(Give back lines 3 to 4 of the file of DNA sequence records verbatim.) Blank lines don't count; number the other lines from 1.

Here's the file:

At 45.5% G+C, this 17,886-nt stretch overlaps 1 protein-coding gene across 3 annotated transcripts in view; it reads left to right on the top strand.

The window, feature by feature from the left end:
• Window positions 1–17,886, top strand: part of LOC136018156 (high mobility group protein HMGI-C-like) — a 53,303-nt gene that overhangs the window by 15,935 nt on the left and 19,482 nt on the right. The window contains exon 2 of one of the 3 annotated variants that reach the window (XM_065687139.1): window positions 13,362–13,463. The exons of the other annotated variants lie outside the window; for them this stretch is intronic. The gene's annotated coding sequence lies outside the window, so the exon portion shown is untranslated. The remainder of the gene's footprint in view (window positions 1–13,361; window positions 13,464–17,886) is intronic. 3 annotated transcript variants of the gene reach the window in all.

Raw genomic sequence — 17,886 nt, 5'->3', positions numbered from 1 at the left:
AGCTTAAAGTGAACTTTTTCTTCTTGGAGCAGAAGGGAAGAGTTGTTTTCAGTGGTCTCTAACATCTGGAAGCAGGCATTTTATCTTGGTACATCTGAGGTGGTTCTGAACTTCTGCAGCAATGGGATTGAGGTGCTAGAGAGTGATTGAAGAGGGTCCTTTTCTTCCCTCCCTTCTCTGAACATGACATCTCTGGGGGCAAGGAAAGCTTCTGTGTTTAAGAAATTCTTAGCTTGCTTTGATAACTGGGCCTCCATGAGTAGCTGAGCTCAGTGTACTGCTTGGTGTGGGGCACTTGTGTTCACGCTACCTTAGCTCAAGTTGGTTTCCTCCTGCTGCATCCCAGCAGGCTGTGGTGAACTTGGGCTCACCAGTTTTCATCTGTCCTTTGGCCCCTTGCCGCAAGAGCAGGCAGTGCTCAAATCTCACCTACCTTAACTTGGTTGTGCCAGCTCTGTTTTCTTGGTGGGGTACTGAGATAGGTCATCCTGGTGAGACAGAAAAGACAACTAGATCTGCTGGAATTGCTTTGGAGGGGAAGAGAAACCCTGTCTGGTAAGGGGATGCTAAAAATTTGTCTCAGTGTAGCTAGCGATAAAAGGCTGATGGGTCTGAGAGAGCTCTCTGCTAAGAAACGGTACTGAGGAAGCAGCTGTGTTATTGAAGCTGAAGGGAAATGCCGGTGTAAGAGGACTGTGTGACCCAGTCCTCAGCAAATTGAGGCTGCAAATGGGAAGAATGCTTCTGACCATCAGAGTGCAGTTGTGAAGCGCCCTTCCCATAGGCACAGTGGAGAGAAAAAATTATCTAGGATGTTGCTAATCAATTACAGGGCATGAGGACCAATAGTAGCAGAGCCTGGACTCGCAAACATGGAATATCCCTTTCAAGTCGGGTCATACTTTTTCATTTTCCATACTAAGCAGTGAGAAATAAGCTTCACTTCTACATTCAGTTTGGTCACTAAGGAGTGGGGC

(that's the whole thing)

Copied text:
• Window positions 1–17,886, top strand: part of LOC136018156 (high mobility group protein HMGI-C-like) — a 53,303-nt gene that overhangs the window by 15,935 nt on the left and 19,482 nt on the right. The window contains exon 2 of one of the 3 annotated variants that reach the window (XM_065687139.1): window positions 13,362–13,463. The exons of the other annotated variants lie outside the window; for them this stretch is intronic. The gene's annotated coding sequence lies outside the window, so the exon portion shown is untranslated. The remainder of the gene's footprint in view (window positions 1–13,361; window positions 13,464–17,886) is intronic. 3 annotated transcript variants of the gene reach the window in all.

Raw genomic sequence — 17,886 nt, 5'->3', positions numbered from 1 at the left: